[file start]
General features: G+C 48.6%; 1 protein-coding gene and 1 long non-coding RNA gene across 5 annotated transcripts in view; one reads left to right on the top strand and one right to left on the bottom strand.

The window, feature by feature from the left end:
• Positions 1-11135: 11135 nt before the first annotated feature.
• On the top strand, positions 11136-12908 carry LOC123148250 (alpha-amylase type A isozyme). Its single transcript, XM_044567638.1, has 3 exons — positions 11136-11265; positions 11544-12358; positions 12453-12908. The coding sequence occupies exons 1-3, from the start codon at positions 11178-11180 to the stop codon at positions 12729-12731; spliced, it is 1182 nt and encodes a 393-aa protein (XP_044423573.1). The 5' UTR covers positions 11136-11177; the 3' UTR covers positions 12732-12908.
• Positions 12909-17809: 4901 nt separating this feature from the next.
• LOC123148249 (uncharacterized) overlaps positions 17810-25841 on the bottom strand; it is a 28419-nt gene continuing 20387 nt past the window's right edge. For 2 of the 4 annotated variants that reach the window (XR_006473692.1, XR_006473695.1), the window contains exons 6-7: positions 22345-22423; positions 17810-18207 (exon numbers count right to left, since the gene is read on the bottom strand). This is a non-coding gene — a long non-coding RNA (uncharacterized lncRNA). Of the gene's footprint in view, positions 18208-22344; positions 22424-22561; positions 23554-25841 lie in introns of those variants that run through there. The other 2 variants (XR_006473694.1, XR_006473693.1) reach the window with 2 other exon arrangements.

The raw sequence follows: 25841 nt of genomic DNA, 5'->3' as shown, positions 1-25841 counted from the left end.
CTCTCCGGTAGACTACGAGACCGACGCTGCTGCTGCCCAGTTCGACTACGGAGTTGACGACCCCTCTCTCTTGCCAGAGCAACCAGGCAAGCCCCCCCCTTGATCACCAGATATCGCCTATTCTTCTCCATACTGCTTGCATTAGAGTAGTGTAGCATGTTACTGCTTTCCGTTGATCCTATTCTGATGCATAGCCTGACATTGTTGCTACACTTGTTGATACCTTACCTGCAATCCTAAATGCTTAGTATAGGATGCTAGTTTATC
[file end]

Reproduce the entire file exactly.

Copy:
General features: G+C 48.6%; 1 protein-coding gene and 1 long non-coding RNA gene across 5 annotated transcripts in view; one reads left to right on the top strand and one right to left on the bottom strand.

The window, feature by feature from the left end:
• Positions 1-11135: 11135 nt before the first annotated feature.
• On the top strand, positions 11136-12908 carry LOC123148250 (alpha-amylase type A isozyme). Its single transcript, XM_044567638.1, has 3 exons — positions 11136-11265; positions 11544-12358; positions 12453-12908. The coding sequence occupies exons 1-3, from the start codon at positions 11178-11180 to the stop codon at positions 12729-12731; spliced, it is 1182 nt and encodes a 393-aa protein (XP_044423573.1). The 5' UTR covers positions 11136-11177; the 3' UTR covers positions 12732-12908.
• Positions 12909-17809: 4901 nt separating this feature from the next.
• LOC123148249 (uncharacterized) overlaps positions 17810-25841 on the bottom strand; it is a 28419-nt gene continuing 20387 nt past the window's right edge. For 2 of the 4 annotated variants that reach the window (XR_006473692.1, XR_006473695.1), the window contains exons 6-7: positions 22345-22423; positions 17810-18207 (exon numbers count right to left, since the gene is read on the bottom strand). This is a non-coding gene — a long non-coding RNA (uncharacterized lncRNA). Of the gene's footprint in view, positions 18208-22344; positions 22424-22561; positions 23554-25841 lie in introns of those variants that run through there. The other 2 variants (XR_006473694.1, XR_006473693.1) reach the window with 2 other exon arrangements.

The raw sequence follows: 25841 nt of genomic DNA, 5'->3' as shown, positions 1-25841 counted from the left end.
CTCTCCGGTAGACTACGAGACCGACGCTGCTGCTGCCCAGTTCGACTACGGAGTTGACGACCCCTCTCTCTTGCCAGAGCAACCAGGCAAGCCCCCCCCTTGATCACCAGATATCGCCTATTCTTCTCCATACTGCTTGCATTAGAGTAGTGTAGCATGTTACTGCTTTCCGTTGATCCTATTCTGATGCATAGCCTGACATTGTTGCTACACTTGTTGATACCTTACCTGCAATCCTAAATGCTTAGTATAGGATGCTAGTTTATC